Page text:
BY EMILY MIBACH
Daily Post Staff Writer
Two Menlo Park councilwomen proposed yesterday a citywide building moratorium, saying they would like the council to solve the traffic and housing problems before allowing more development. The moratorium would also stop the approval of nearly 2,000 homes.
Vice Mayor Cecilia Taylor and Councilwoman Betsy Nash sent a letter to Mayor Ray Mueller requesting council discuss the moratorium.
“What is being contemplated is a big deal,” Mueller said. “I can’t understate that, and we need to have a robust discussion because of it.”
Mueller would not say where he stands on a moratorium, saying he wants to make sure that everyone gets to provide their two cents.
The proposed moratorium is two-fold:
• Citywide, no commercial, office or hotel developments would be allowed.
• In District 1, the Belle Haven neighborhood, there would be an additional moratorium on any housing project with more than 100 homes.
That would stop two housing developments — the 1,500 homes proposed for the Facebook Willow Village and 483 apartments proposed by Greystar’s at 141 Jefferson Drive.
Taylor and Nash listed the topics they would like the council and city to analyze before allowing more development — the jobs-housing imbalance, the city’s zoning policies and the impact of development on traffic, education and emergency services.
Neither Taylor nor Nash returned the Post’s calls seeking additional information on their proposal.
Moratorium called counterproductive
Mike Ghielmetti, president of Signature Development Group of Oakland, which is working for Facebook to develop the massive Willow Village project said in a statement yesterday that Signature and Facebook oppose any blanket moratorium. Ghielmetti said the two companies have spent years working on the project and have listened to the community’s concerns. As a result, the Village project will include a grocery store, pharmacy and parks.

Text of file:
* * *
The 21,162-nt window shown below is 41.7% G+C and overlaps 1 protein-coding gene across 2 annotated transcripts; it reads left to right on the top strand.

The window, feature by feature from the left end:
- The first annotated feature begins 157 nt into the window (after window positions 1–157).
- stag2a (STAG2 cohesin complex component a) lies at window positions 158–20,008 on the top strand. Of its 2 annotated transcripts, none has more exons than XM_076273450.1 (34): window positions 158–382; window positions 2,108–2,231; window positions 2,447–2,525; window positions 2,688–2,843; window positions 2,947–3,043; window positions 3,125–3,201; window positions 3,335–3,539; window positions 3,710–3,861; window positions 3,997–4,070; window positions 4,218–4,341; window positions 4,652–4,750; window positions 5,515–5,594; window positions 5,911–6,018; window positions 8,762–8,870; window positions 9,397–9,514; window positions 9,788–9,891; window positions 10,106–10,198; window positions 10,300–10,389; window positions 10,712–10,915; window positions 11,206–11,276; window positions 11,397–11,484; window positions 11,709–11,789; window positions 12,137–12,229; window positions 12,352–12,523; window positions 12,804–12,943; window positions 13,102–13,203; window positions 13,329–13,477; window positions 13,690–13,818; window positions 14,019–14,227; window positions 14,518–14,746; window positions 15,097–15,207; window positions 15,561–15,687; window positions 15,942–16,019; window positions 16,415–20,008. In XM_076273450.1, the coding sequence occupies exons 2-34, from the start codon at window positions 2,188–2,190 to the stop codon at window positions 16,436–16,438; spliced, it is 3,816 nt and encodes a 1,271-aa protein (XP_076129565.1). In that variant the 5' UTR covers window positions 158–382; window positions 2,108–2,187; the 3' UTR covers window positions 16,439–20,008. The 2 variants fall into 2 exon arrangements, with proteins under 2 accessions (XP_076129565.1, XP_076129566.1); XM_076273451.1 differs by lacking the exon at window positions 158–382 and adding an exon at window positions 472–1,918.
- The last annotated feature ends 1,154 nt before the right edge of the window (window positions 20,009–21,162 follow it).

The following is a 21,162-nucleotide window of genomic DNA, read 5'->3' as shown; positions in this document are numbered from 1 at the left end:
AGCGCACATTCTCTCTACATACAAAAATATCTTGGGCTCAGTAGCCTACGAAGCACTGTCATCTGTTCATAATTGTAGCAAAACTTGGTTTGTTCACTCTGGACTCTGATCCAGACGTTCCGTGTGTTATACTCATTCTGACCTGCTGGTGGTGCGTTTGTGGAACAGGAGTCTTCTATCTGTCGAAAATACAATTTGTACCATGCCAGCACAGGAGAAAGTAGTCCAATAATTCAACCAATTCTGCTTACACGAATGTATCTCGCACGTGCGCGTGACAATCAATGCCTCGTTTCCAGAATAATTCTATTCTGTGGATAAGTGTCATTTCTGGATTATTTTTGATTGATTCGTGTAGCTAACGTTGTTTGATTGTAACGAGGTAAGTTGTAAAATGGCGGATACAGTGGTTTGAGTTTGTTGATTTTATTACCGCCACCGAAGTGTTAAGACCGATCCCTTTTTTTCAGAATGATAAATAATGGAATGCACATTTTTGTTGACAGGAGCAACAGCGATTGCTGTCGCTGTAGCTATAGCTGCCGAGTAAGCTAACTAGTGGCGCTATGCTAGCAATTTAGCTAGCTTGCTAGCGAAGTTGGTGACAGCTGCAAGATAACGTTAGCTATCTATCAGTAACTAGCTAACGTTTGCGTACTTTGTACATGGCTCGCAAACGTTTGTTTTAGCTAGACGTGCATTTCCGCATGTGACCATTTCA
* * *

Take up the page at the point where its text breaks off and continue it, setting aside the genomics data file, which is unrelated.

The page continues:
“We hope the council and the city will recognize that this blanket prohibition is counterproductive to achieving the very solutions that address the problems that are challenging our community,” Ghielmetti said.
But this isn’t the first time the idea of a moratorium has been broached.
At a March 26 council meeting, Nash and Councilwoman Catherine Carlton asked City Attorney Bill McClure whether council could impose a building moratorium.
“I’m not enamored by allowing more development right now,” Carlton said at the meeting.
No guarantee the city can avoid a suit
McClure said that the city can impose a moratorium on projects where building permits have not been pulled yet, but that won’t protect the city completely from getting sued. At that time, the city had 11 projects in the planning process and two have been approved so far.
At the same meeting, Belle Haven residents called for a moratorium. They said there is no plan in place to reduce traffic. They also complained that improvements the community requested in 2016 when the zoning for the east side was approved have not come to fruition yet.
Mueller said yesterday he put the moratorium on next Tuesday’s council agenda. At that meeting, council could vote on whether to direct McClure to write a moratorium ordinance that would be brought back to council for a final decision.
Councilman Drew Combs said he has an open mind on this topic and like Mueller, wants to hear from all sides on the issue. Combs said he’s unsure what role he will play in the discussion because, as a Facebook employee, he is unable to vote on matters related to that company.